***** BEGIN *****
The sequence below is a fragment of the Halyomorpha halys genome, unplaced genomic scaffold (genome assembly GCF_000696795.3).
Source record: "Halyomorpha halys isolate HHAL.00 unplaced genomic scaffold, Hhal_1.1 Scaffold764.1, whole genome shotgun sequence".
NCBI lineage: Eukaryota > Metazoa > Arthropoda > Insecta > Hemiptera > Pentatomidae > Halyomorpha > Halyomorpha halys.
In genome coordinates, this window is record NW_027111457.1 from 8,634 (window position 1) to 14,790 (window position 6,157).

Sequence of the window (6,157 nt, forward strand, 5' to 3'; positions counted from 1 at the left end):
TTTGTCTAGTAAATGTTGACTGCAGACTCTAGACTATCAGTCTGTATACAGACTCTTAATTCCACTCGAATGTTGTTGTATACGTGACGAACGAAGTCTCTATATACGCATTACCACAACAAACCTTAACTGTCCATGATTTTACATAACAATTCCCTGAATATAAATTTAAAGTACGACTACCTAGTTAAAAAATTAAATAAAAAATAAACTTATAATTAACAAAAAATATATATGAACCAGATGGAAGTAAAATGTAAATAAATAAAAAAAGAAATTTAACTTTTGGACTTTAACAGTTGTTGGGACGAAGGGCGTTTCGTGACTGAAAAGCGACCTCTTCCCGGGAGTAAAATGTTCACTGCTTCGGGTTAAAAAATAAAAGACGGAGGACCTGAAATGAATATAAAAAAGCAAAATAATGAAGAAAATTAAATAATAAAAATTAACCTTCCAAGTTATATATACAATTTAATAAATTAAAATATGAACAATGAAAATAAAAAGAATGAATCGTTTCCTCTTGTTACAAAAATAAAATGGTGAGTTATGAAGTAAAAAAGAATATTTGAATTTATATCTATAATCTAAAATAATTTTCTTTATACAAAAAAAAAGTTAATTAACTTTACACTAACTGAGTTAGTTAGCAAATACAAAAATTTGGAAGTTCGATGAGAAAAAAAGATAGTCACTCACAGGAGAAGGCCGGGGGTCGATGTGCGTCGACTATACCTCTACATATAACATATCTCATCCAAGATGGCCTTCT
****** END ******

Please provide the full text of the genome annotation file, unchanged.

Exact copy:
The sequence below is a fragment of the Halyomorpha halys genome, unplaced genomic scaffold (genome assembly GCF_000696795.3).
Source record: "Halyomorpha halys isolate HHAL.00 unplaced genomic scaffold, Hhal_1.1 Scaffold764.1, whole genome shotgun sequence".
NCBI lineage: Eukaryota > Metazoa > Arthropoda > Insecta > Hemiptera > Pentatomidae > Halyomorpha > Halyomorpha halys.
In genome coordinates, this window is record NW_027111457.1 from 8,634 (window position 1) to 14,790 (window position 6,157).

Sequence of the window (6,157 nt, forward strand, 5' to 3'; positions counted from 1 at the left end):
TTTGTCTAGTAAATGTTGACTGCAGACTCTAGACTATCAGTCTGTATACAGACTCTTAATTCCACTCGAATGTTGTTGTATACGTGACGAACGAAGTCTCTATATACGCATTACCACAACAAACCTTAACTGTCCATGATTTTACATAACAATTCCCTGAATATAAATTTAAAGTACGACTACCTAGTTAAAAAATTAAATAAAAAATAAACTTATAATTAACAAAAAATATATATGAACCAGATGGAAGTAAAATGTAAATAAATAAAAAAAGAAATTTAACTTTTGGACTTTAACAGTTGTTGGGACGAAGGGCGTTTCGTGACTGAAAAGCGACCTCTTCCCGGGAGTAAAATGTTCACTGCTTCGGGTTAAAAAATAAAAGACGGAGGACCTGAAATGAATATAAAAAAGCAAAATAATGAAGAAAATTAAATAATAAAAATTAACCTTCCAAGTTATATATACAATTTAATAAATTAAAATATGAACAATGAAAATAAAAAGAATGAATCGTTTCCTCTTGTTACAAAAATAAAATGGTGAGTTATGAAGTAAAAAAGAATATTTGAATTTATATCTATAATCTAAAATAATTTTCTTTATACAAAAAAAAAGTTAATTAACTTTACACTAACTGAGTTAGTTAGCAAATACAAAAATTTGGAAGTTCGATGAGAAAAAAAGATAGTCACTCACAGGAGAAGGCCGGGGGTCGATGTGCGTCGACTATACCTCTACATATAACATATCTCATCCAAGATGGCCTTCT